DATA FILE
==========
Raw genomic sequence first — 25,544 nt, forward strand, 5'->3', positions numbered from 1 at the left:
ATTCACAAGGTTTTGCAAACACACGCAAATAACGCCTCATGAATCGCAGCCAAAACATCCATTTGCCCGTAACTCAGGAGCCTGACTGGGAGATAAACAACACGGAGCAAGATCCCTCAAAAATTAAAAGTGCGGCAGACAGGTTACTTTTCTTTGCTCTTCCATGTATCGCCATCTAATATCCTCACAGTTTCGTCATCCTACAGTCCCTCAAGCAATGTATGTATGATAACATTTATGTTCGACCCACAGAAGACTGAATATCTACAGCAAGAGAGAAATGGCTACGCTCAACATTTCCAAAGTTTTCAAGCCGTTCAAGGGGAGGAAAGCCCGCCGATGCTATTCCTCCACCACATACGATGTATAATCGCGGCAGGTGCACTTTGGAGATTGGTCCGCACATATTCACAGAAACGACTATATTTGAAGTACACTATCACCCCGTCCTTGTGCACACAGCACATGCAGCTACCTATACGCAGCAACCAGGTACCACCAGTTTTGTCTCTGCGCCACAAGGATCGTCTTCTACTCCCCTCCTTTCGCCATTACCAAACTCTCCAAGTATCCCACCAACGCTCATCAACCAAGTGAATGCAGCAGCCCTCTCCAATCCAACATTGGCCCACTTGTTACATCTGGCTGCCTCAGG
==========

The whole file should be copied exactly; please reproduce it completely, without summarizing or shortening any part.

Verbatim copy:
Raw genomic sequence first — 25,544 nt, forward strand, 5'->3', positions numbered from 1 at the left:
ATTCACAAGGTTTTGCAAACACACGCAAATAACGCCTCATGAATCGCAGCCAAAACATCCATTTGCCCGTAACTCAGGAGCCTGACTGGGAGATAAACAACACGGAGCAAGATCCCTCAAAAATTAAAAGTGCGGCAGACAGGTTACTTTTCTTTGCTCTTCCATGTATCGCCATCTAATATCCTCACAGTTTCGTCATCCTACAGTCCCTCAAGCAATGTATGTATGATAACATTTATGTTCGACCCACAGAAGACTGAATATCTACAGCAAGAGAGAAATGGCTACGCTCAACATTTCCAAAGTTTTCAAGCCGTTCAAGGGGAGGAAAGCCCGCCGATGCTATTCCTCCACCACATACGATGTATAATCGCGGCAGGTGCACTTTGGAGATTGGTCCGCACATATTCACAGAAACGACTATATTTGAAGTACACTATCACCCCGTCCTTGTGCACACAGCACATGCAGCTACCTATACGCAGCAACCAGGTACCACCAGTTTTGTCTCTGCGCCACAAGGATCGTCTTCTACTCCCCTCCTTTCGCCATTACCAAACTCTCCAAGTATCCCACCAACGCTCATCAACCAAGTGAATGCAGCAGCCCTCTCCAATCCAACATTGGCCCACTTGTTACATCTGGCTGCCTCAGG